4. Light rail is faster than driving when they are available. If you take a light rail train and run it between two major cities in a metropolis (let's take Los Angeles at 3 million and Anaheim at 300,000 people) and put in an affordable light rail system you can bypass the traffic jam and get people to the center of the city. You can run them frequently, let's say every 15 minutes to start, and routinely fill them. As people find they are saving time and money it will become more popular. Running a train at 80 MPH (140 KM/H) can done while running a bus at 75 MPH (110 KM/H) in the center of a metropolis is impossible.
  5. Light rail is inherently faster than buses. If you run a bus from point A to point B along the freeway and you have stops between A and B, you will probably need to leave the freeway and get back on the freeway which becomes real time lost for a commuter. A train can stop for a short period of time along the track and then start back up on the commuter routes from the suburbs and doesn't have to reenter the freeway. For longer routes, like Dale City to Washington or Fort Worth to Dallas, it makes far more sense to use light rail than a bus.
  6. It reduces pollution which makes the environment more healthy and more pleasant.
  7. More money stays in the local economy as opposed to going to the oil industry, acting as a local stimulus.
  8. It creates local jobs that cannot be outsourced with the people who maintain the fleet of trains and buses, and drivers etc.
  9. Bus rapid transit is an oxymoron. Buses running at rush hours get caught up in the same mess as every other commuter, meaning you save no time and end up with a mass transit system that is doomed because the buses won't run on time and people will choose to drive, meaning that the city will have wasted all of that money on new buses only to find themselves in the same place. Widening freeways will be shared with cars, which will make trips marginally faster, but if people then just go on the wider freeway (because if you take the narrower freeways people use them less even when they are going the same direction) you find yourself netting nothing in the end. If you find that demand is high (if the system is designed well it will be) you need to put on another bus on instead of just putting another car on the train, which is really simple, and the only way to make bus rapid transit to work is to make special roads for buses which don't stop between places and need to be regularly repaved, or just put in a track which doesn't have to be repaved every few years. If the buses are never on time, people with options won't ride them and the system will need constant funding to be poured in or close down. The other problem with Bus Rapid Transit is speed. Running a bus at 150 km/h (90 mph) is really difficult and inefficient. Running a train at 150 km/h however is quite normal for longer distances, and relatively efficient.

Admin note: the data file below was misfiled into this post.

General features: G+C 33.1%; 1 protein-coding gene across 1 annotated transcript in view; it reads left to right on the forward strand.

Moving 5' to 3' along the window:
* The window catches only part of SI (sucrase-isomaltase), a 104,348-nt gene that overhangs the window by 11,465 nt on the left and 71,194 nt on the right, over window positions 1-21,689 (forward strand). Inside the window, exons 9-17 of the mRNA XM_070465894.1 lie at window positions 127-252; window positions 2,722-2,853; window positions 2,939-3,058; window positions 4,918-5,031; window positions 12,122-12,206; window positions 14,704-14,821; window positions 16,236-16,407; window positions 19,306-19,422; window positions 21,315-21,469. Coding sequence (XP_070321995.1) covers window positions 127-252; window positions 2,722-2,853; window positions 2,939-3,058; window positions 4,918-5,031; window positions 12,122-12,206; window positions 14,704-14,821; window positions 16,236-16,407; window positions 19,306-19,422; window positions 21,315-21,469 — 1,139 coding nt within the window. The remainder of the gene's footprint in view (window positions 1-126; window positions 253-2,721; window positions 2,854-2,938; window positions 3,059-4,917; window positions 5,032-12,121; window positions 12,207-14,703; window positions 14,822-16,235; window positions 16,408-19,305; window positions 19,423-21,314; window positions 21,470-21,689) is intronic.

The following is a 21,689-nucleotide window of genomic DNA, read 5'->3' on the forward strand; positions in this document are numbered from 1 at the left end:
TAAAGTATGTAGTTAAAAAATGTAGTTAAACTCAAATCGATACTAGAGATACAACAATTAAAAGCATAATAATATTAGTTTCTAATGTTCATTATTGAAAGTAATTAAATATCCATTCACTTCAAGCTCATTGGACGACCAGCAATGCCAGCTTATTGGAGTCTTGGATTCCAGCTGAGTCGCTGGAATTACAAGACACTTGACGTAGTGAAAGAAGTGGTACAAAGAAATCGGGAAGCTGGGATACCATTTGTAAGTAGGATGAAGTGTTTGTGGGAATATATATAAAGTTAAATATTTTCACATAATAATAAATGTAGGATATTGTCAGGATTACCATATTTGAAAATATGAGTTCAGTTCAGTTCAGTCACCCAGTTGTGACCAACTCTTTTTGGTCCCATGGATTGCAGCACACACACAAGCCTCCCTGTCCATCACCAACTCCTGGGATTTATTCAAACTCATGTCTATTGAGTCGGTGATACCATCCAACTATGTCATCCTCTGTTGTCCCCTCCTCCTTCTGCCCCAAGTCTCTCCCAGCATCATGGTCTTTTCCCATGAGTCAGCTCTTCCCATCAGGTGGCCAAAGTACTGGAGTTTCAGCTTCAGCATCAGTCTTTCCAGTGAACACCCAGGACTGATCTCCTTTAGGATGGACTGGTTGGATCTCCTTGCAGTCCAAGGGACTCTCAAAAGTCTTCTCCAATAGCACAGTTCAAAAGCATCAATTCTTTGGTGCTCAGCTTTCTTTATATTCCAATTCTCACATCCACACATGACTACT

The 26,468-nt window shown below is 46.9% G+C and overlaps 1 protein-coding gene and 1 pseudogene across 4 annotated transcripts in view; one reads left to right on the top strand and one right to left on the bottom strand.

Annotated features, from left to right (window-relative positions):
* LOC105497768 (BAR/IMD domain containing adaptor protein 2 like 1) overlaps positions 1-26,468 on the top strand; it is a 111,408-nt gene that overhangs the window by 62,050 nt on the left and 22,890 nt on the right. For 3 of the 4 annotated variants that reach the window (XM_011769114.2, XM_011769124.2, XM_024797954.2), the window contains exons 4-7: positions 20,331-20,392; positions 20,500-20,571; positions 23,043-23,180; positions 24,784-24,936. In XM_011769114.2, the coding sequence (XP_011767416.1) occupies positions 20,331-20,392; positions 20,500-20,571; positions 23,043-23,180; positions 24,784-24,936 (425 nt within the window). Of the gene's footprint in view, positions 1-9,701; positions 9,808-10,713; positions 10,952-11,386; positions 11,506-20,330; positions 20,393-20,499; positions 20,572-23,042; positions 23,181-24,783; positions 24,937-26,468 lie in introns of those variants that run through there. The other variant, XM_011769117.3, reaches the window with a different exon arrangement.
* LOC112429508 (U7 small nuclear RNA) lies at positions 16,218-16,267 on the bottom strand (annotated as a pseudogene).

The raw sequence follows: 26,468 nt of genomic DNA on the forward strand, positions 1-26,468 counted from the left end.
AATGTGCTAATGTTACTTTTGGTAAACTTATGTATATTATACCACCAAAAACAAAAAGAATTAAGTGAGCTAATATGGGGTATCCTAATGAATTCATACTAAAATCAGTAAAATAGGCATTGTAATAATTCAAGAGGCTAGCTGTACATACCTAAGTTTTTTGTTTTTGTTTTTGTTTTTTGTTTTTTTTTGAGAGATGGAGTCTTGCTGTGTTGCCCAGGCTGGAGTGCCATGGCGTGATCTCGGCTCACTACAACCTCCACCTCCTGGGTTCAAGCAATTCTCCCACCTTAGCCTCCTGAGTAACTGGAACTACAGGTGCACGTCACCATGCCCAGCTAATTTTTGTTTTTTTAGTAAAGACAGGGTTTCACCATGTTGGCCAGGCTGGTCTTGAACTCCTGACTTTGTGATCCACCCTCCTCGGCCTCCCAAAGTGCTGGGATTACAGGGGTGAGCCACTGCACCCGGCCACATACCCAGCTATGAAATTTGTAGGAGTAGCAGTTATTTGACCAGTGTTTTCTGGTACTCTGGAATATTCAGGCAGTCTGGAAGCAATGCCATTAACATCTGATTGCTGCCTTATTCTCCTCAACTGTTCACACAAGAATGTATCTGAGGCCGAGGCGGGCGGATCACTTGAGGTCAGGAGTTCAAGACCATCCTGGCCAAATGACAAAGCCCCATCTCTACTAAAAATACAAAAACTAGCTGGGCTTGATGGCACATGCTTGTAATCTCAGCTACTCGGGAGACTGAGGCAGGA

10. A smart system doesn't stop at every house for the long-distance trains. A smart system will have multiple layers, long-distance trains that can pass the congested carpool lanes connecting Washington and Baltimore for example with minimal stops in between, and shorter distance buses connecting stations with businesses and houses.
  11. If the mass transit is faster than driving, people who have more money than time will have incentives to use it.
Those are the best reasons I can come up with, and there are certainly more. The other piece to the puzzle is how you set up the system. If you look at Munich, Cologne (Köln), Berlin, Paris, London, Shanghai, among other global cities you find that they are designed to get people from the outer towns into the center of the city and there are routes carrying people directly in a reasonable amount of time that beats driving in time, and the maps they have are designed to do it. Most of all, the most important routes are few in number, Munich has only 8 major trains, and 8 minor trains serving a metropolitan area of 2.6 million people. The schedules are predictable and go where the people are, so people use them. If they had less frequent service or ran the same 16 trains along routes people didn't live, it wouldn't be nearly as successful. Here are the most important points and a few examples:
  1. The routes must be frequent and the local government must be willing to expand service when needed. Very busy people with more money than time who have cars and can afford to park are not going to rearrange their schedule around a schedule that doesn't fit their needs. Work schedules tend to be very predictable, people go to work around 8 in the morning, and leave around 5 in the evening. People want to get from home to work in as little time as possible for as little money as possible. The routes than must be efficient. If the routes run out before people get off work or are very infrequent around the time, people have no flexibility and will not use it. In Seattle, the Sounder between Tacoma and Seattle only runs at peak times, and not overly frequently either, you then have to take the bus which leaves out other suburbs, which takes the same amount time and serves fewer people.
  2. Don't run buses or trains back to the station with no passengers. If you look at the Sounder schedule from Seattle-Tacoma it only goes at certain times and then goes up empty from Lakewood (south of Tacoma) to Seattle. This is ridiculous and wastes money. Always let the circuit run through the whole distance picking up passengers.